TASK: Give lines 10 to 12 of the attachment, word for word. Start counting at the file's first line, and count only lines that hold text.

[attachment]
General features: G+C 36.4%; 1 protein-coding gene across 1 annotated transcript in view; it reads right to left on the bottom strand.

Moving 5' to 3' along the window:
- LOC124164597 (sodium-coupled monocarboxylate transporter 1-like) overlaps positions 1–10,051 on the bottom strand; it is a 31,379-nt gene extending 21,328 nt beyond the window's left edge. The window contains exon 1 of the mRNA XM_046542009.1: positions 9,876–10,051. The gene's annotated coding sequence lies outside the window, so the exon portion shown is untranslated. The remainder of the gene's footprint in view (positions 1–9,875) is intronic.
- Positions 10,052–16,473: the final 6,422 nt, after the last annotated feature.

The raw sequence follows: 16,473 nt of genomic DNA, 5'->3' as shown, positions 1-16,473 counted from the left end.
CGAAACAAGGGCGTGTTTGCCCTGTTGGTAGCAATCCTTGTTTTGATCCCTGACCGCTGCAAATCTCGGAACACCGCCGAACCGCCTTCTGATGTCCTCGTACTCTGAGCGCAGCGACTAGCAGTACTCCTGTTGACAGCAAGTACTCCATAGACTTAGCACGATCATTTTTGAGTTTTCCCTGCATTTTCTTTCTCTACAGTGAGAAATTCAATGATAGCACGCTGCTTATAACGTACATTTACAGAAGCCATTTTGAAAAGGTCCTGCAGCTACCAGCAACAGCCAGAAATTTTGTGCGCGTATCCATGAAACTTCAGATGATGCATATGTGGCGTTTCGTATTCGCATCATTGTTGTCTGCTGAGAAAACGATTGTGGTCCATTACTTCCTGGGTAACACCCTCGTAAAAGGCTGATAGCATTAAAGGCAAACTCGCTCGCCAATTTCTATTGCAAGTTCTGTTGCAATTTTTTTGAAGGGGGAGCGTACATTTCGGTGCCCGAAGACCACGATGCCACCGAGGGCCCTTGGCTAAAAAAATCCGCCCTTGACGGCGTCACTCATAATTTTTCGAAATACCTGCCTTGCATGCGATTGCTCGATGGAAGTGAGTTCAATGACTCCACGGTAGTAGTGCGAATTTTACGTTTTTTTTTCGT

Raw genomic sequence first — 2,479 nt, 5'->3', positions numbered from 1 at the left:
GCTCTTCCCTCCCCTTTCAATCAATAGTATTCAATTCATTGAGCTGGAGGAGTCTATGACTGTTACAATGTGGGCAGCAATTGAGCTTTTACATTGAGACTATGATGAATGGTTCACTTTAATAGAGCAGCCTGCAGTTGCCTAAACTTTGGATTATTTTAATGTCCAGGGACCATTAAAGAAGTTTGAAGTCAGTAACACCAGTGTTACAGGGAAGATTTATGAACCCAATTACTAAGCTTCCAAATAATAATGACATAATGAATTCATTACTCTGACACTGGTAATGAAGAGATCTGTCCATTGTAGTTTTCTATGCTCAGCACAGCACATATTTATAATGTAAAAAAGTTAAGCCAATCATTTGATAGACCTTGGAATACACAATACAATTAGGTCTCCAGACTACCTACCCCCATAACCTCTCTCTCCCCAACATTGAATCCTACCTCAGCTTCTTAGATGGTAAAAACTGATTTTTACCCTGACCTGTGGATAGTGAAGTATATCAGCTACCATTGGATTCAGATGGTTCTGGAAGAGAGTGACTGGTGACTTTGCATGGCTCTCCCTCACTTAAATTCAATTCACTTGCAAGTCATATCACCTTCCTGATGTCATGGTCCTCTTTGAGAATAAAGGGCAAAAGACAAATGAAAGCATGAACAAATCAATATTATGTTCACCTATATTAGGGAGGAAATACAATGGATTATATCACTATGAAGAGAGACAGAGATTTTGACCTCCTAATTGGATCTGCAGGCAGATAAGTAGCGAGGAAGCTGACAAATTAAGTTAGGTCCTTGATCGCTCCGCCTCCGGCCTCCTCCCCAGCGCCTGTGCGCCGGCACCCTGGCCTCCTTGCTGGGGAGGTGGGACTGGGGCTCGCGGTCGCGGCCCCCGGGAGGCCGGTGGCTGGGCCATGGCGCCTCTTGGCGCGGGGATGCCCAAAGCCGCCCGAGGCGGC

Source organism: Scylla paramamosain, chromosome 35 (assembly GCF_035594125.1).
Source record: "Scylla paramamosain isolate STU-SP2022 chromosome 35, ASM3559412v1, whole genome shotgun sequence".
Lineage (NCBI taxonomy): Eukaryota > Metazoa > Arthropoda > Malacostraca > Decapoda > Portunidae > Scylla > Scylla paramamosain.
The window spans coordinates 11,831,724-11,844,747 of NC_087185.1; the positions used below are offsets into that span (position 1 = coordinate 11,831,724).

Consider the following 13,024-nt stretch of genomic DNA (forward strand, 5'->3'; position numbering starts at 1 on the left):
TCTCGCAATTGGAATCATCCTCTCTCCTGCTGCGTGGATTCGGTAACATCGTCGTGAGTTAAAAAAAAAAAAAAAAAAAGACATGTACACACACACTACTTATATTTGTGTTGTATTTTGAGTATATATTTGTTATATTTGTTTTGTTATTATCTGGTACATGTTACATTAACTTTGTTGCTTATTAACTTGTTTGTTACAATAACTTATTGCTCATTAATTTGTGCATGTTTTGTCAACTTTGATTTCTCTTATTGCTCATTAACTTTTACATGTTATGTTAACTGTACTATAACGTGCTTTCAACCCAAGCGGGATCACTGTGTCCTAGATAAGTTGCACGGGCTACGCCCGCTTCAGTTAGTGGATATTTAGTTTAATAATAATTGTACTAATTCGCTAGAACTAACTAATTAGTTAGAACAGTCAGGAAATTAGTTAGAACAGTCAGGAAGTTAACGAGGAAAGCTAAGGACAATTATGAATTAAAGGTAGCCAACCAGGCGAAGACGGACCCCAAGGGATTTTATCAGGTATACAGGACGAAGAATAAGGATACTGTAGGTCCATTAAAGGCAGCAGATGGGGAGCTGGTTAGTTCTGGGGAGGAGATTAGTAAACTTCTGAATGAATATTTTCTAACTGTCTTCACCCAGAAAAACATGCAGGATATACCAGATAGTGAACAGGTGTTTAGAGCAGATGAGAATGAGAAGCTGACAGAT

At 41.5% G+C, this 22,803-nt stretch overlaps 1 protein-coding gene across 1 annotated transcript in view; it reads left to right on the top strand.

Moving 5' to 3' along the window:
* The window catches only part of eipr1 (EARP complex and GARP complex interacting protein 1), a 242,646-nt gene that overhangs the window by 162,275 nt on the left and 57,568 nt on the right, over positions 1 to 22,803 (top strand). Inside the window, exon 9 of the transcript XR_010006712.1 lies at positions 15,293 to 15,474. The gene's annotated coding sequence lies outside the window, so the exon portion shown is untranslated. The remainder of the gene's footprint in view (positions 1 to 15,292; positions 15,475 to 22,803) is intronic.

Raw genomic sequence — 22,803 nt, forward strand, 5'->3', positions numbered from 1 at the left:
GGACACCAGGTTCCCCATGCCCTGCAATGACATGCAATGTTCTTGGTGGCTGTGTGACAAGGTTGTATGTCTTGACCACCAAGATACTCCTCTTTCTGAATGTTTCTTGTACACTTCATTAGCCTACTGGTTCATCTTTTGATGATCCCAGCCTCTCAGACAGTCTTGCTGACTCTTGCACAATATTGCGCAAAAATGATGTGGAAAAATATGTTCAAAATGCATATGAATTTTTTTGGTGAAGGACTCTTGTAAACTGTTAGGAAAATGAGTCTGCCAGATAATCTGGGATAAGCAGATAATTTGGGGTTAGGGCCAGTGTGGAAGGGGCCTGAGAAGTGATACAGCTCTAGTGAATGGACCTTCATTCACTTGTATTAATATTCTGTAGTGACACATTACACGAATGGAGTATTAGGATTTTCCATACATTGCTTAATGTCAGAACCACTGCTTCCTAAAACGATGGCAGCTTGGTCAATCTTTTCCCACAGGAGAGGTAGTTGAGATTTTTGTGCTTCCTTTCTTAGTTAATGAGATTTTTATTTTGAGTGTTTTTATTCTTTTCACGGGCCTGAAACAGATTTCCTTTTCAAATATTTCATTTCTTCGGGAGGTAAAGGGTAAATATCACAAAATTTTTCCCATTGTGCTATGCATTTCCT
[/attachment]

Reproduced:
Source record: "Scylla paramamosain isolate STU-SP2022 chromosome 35, ASM3559412v1, whole genome shotgun sequence".
Lineage (NCBI taxonomy): Eukaryota > Metazoa > Arthropoda > Malacostraca > Decapoda > Portunidae > Scylla > Scylla paramamosain.
The window spans coordinates 11,831,724-11,844,747 of NC_087185.1; the positions used below are offsets into that span (position 1 = coordinate 11,831,724).